I read an article today in The Telegraph entitled “warning over last ditch attempts at egg freezing by women in late 30s” and felt obliged to write about it in my blog this week.
Being a woman in my early 30s, who currently has no children and works within the fertility industry, these articles are always of interest to me. Daily I am reminded of my ageing eggs and diminishing ovarian reserve and the constant tick tock of my fertility clock and often wonder whether I should be freezing my eggs given the insight I have. But then, like most people, I think why would I do this if I don’t yet know whether I will have problems with conceiving? This is definitely where knowledge is power but can also be slightly frightening at the same time! I genuinely do love my job and the industry I work within but at times I am overwhelmed by the problems we encounter when trying to do one of the most natural things in the world: become a parent.
At school we are taught about the basics of the birds and the bees, but in actual fact the overwhelming message was not to get pregnant. We are not taught that we women are only born with a finite number of eggs, that our best eggs are released first and that as we age our egg reserve diminishes and more importantly the quality lessens, making it more difficult to conceive later in life. If this information was more readily available, would we change our decision-making process? In my case, probably not as I know what I know but haven’t altered my path as of yet. I do however, believe that it is very important to be taught more about our fertility as it then gives people more information in order to make more informed decisions.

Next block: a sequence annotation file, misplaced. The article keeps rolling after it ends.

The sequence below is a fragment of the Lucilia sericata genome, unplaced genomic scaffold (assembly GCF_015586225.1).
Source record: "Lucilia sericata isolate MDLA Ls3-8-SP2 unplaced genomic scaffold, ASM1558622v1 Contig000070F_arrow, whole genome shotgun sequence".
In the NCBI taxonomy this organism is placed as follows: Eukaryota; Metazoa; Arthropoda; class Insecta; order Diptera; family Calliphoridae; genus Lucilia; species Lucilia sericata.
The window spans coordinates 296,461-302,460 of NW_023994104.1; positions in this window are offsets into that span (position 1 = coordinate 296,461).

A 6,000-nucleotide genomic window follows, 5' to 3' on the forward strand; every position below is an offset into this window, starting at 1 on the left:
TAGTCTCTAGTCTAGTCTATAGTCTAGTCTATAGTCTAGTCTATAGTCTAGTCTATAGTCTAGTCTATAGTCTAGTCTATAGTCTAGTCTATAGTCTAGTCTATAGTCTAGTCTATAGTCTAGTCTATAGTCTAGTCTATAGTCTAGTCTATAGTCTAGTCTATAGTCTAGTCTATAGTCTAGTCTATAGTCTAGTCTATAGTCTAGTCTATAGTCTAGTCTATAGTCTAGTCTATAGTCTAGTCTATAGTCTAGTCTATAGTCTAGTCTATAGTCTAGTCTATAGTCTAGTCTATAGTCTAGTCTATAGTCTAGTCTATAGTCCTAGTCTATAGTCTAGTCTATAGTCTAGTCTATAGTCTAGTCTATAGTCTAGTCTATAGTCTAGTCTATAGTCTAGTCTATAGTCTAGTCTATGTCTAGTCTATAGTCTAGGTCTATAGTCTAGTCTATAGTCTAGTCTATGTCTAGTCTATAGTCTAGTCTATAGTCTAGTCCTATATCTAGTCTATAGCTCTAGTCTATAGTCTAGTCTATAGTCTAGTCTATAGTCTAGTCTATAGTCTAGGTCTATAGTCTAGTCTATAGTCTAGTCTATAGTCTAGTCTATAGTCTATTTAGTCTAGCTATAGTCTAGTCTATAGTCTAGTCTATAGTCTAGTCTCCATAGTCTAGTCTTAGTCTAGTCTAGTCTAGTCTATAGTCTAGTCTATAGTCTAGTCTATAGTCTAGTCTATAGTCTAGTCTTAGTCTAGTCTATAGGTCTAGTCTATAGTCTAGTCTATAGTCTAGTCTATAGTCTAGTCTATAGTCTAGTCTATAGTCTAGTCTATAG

The article in The Telegraph highlights that this knowledge isn’t readily available and often by the time we start thinking about freezing our eggs, we have missed the opportune time to do so. There are many reasons why someone may choose to freeze their eggs; due to health reasons, not having found the right partner, focusing on their career just to name a few but at what stage of our life we freeze them in, can influence the overall outcome when they are used in later life.
Although there are always other options such as the use of donated eggs or adoption, this isn’t necessarily the pathway we would have imagined for ourselves, so feel it is important for these issues to be highlighted.
Holly Scott, Patient and Clinic Liaison Manager
*subject to acceptance on our plan